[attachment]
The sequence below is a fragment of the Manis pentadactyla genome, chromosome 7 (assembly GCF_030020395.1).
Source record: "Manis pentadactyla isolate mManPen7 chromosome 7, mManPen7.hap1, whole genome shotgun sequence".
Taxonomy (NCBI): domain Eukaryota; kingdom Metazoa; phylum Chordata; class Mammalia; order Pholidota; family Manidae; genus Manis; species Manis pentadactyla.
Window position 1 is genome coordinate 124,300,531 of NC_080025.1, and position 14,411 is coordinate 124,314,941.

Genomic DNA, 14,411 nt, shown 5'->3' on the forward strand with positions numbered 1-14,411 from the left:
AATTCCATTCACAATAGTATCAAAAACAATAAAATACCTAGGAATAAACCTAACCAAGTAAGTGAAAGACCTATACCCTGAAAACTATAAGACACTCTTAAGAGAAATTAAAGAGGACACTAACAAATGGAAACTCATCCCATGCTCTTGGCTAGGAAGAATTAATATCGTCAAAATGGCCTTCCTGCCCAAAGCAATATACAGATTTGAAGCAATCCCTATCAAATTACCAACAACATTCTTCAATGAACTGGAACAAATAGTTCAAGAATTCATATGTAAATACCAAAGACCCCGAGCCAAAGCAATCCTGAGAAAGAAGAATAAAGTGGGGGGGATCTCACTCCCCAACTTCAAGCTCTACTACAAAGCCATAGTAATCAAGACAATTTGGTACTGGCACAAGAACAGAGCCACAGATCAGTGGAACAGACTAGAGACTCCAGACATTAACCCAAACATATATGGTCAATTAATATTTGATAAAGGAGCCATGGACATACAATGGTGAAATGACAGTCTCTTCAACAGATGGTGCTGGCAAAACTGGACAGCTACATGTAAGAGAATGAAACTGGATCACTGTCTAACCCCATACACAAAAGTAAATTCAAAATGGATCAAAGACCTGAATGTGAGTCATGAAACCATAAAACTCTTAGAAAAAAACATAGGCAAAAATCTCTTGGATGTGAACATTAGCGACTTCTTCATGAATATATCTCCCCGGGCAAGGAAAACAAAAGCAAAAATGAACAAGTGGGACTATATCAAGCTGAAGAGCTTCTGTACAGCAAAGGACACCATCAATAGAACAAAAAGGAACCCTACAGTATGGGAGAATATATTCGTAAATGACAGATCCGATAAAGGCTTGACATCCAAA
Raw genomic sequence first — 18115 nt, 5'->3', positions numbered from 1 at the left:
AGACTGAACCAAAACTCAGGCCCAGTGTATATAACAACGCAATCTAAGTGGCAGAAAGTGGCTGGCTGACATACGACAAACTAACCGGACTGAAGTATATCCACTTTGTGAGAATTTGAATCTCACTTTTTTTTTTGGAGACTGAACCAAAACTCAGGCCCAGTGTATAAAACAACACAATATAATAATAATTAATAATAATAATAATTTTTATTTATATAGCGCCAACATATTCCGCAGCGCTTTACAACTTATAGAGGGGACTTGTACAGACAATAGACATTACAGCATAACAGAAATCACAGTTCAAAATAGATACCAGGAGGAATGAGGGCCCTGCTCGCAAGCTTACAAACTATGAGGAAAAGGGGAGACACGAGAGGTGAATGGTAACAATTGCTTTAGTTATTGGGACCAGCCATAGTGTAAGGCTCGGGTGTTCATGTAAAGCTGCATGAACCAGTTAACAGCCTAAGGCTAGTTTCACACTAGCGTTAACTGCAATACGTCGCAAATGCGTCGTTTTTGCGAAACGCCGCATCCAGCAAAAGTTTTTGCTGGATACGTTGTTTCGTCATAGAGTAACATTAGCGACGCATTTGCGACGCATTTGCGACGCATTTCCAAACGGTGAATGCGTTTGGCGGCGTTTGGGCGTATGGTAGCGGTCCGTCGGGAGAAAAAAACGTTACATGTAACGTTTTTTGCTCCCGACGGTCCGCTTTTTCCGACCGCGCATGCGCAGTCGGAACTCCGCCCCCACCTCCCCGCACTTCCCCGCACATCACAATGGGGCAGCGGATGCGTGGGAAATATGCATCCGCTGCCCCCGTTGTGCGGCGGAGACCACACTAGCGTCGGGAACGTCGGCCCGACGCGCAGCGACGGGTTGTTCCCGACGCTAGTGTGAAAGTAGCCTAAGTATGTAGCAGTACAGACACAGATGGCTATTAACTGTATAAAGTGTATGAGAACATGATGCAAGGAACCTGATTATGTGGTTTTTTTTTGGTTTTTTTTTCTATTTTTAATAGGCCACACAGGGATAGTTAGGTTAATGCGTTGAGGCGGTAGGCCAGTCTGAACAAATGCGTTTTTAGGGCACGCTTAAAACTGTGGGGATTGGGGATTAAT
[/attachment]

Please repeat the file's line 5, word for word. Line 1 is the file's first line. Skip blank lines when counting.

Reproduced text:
Genomic DNA, 14,411 nt, shown 5'->3' on the forward strand with positions numbered 1-14,411 from the left: